Western Pacific Warm Pool
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Revision as of 11:49, 8 July 2019 by Integration.Manager
The Pacific Warm Pool (PWP) is defined as the area in the Western Tropical Pacific enclosed by the 28.5 deg C isotherm.
This body of water, which spans the western waters of the equatorial Pacific to the eastern Indian Ocean, holds the warmest seawaters in the world. Scientists found that, over a period of roughly two decades, the warm pool’s average annual temperatures and dimensions increase and then decrease like a slowly pulsating beacon.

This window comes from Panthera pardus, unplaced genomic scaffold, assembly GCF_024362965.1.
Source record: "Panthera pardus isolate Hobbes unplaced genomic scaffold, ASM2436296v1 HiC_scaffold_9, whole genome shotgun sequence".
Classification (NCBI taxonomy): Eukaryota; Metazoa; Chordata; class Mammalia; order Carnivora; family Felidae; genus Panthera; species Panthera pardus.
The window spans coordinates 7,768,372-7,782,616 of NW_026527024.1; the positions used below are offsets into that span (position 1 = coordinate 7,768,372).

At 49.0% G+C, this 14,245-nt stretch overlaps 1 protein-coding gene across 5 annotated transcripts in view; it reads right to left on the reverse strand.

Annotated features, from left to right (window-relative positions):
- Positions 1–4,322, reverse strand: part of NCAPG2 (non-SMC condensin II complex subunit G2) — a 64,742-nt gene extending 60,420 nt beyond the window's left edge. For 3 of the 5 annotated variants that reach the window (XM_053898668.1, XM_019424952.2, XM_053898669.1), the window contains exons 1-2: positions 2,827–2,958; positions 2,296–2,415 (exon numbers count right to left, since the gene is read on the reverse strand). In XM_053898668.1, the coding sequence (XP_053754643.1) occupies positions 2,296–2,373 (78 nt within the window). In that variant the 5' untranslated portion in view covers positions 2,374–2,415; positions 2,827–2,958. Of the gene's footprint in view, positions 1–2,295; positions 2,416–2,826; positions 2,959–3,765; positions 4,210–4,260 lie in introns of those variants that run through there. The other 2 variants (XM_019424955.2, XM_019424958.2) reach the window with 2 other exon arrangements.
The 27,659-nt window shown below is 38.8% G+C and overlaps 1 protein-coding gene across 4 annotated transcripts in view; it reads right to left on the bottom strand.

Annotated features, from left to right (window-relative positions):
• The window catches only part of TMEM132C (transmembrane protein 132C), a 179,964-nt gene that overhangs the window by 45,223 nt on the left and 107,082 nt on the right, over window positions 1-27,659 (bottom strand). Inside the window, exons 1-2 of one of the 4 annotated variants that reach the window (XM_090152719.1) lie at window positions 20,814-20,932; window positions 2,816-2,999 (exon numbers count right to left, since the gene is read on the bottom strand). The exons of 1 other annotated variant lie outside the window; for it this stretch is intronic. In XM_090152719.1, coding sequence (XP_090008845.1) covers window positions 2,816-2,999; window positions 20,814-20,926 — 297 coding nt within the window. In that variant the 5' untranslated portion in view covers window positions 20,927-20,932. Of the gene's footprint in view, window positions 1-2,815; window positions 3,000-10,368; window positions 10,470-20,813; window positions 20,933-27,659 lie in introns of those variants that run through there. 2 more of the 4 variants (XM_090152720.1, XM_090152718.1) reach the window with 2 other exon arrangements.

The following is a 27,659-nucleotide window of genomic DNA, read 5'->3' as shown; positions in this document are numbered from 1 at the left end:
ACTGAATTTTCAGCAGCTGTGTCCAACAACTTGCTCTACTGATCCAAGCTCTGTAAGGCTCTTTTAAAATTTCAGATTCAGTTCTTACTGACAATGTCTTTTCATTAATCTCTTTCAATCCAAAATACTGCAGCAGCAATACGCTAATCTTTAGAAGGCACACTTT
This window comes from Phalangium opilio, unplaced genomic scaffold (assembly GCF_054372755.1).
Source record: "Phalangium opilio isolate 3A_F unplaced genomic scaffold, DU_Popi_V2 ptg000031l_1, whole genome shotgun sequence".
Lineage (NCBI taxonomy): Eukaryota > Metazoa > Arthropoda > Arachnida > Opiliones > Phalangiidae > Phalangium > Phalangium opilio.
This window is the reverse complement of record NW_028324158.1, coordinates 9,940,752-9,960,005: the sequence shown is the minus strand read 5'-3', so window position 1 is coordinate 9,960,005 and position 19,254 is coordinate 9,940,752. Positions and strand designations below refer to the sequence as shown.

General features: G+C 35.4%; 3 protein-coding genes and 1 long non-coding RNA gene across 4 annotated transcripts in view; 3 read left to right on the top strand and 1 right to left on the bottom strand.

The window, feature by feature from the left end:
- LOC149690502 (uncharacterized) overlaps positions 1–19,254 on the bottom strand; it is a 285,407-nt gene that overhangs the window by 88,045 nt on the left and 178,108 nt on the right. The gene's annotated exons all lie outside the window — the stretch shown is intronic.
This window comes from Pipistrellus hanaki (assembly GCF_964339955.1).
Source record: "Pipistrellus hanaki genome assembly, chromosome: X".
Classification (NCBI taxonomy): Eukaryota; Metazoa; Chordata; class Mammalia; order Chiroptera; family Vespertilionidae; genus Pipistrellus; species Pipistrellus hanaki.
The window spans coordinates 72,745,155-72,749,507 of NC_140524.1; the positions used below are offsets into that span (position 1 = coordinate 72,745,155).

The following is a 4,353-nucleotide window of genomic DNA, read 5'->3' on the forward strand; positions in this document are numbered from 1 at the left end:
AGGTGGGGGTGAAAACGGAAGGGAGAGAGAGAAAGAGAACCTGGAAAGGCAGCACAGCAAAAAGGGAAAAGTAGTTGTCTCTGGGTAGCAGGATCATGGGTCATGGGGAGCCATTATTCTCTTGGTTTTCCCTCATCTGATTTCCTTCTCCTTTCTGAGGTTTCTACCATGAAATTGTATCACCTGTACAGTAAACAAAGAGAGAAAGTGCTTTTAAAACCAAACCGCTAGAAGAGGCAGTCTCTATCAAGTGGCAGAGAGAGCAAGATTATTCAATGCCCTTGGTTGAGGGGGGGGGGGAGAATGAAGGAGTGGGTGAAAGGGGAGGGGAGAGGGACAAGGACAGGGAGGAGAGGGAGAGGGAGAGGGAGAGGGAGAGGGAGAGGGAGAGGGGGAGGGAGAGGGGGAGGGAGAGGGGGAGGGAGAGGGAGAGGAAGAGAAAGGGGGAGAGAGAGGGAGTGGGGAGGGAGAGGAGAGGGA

Because these waters are hot enough to drive heat and moisture high into the atmosphere, the warm pool has a large effect on the climate of surrounding lands. In fact, the slow fluctuations of size and intensity of the warm pool may be linked with the intensity of El Niño.
- Inter Tropical Convergence Zone (ITCZ)
- South Pacific Convergence Zone (SPCZ)
- El Niño–Southern Oscillation (ENSO)